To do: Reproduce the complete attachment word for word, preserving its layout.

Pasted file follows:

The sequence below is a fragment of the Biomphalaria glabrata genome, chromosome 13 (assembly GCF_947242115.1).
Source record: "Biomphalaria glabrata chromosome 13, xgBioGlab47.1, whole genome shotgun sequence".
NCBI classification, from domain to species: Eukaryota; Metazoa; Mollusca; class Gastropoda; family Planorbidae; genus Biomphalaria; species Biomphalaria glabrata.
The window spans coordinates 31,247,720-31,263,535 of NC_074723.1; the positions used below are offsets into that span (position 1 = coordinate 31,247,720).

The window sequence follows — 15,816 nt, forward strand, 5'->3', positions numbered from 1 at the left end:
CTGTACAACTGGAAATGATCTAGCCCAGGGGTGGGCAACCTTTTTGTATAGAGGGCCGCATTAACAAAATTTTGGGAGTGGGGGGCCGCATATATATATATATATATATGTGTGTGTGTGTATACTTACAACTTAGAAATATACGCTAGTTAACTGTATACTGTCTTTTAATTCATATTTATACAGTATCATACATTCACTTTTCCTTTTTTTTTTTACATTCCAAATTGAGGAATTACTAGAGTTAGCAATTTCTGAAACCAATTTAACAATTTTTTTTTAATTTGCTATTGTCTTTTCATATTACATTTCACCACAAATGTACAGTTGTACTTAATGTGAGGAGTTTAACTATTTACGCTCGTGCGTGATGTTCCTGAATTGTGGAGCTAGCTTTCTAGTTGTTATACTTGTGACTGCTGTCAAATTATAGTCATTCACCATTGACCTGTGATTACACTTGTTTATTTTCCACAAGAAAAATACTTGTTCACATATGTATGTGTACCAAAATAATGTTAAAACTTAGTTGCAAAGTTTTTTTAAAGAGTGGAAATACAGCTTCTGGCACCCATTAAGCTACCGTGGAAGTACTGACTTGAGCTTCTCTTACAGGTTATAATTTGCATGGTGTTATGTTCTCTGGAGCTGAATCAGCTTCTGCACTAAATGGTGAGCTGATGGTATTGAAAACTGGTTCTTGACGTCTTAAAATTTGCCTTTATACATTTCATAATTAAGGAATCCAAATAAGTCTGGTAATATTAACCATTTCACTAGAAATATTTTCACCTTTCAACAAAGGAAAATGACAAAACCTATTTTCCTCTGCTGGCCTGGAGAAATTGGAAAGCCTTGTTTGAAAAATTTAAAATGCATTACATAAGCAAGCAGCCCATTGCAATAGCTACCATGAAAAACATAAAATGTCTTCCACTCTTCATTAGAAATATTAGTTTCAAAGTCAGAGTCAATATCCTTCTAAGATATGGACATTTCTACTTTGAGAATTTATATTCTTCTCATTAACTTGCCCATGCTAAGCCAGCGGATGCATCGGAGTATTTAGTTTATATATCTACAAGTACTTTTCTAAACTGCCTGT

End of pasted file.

The sequence below is a fragment of the Biomphalaria glabrata genome, chromosome 13 (assembly GCF_947242115.1).
Source record: "Biomphalaria glabrata chromosome 13, xgBioGlab47.1, whole genome shotgun sequence".
NCBI classification, from domain to species: Eukaryota; Metazoa; Mollusca; class Gastropoda; family Planorbidae; genus Biomphalaria; species Biomphalaria glabrata.
The window spans coordinates 31,247,720-31,263,535 of NC_074723.1; the positions used below are offsets into that span (position 1 = coordinate 31,247,720).

The window sequence follows — 15,816 nt, forward strand, 5'->3', positions numbered from 1 at the left end:
CTGTACAACTGGAAATGATCTAGCCCAGGGGTGGGCAACCTTTTTGTATAGAGGGCCGCATTAACAAAATTTTGGGAGTGGGGGGCCGCATATATATATATATATATATGTGTGTGTGTGTATACTTACAACTTAGAAATATACGCTAGTTAACTGTATACTGTCTTTTAATTCATATTTATACAGTATCATACATTCACTTTTCCTTTTTTTTTTTACATTCCAAATTGAGGAATTACTAGAGTTAGCAATTTCTGAAACCAATTTAACAATTTTTTTTTAATTTGCTATTGTCTTTTCATATTACATTTCACCACAAATGTACAGTTGTACTTAATGTGAGGAGTTTAACTATTTACGCTCGTGCGTGATGTTCCTGAATTGTGGAGCTAGCTTTCTAGTTGTTATACTTGTGACTGCTGTCAAATTATAGTCATTCACCATTGACCTGTGATTACACTTGTTTATTTTCCACAAGAAAAATACTTGTTCACATATGTATGTGTACCAAAATAATGTTAAAACTTAGTTGCAAAGTTTTTTTAAAGAGTGGAAATACAGCTTCTGGCACCCATTAAGCTACCGTGGAAGTACTGACTTGAGCTTCTCTTACAGGTTATAATTTGCATGGTGTTATGTTCTCTGGAGCTGAATCAGCTTCTGCACTAAATGGTGAGCTGATGGTATTGAAAACTGGTTCTTGACGTCTTAAAATTTGCCTTTATACATTTCATAATTAAGGAATCCAAATAAGTCTGGTAATATTAACCATTTCACTAGAAATATTTTCACCTTTCAACAAAGGAAAATGACAAAACCTATTTTCCTCTGCTGGCCTGGAGAAATTGGAAAGCCTTGTTTGAAAAATTTAAAATGCATTACATAAGCAAGCAGCCCATTGCAATAGCTACCATGAAAAACATAAAATGTCTTCCACTCTTCATTAGAAATATTAGTTTCAAAGTCAGAGTCAATATCCTTCTAAGATATGGACATTTCTACTTTGAGAATTTATATTCTTCTCATTAACTTGCCCATGCTAAGCCAGCGGATGCATCGGAGTATTTAGTTTATATATCTACAAGTACTTTTCTAAACTGCCTGT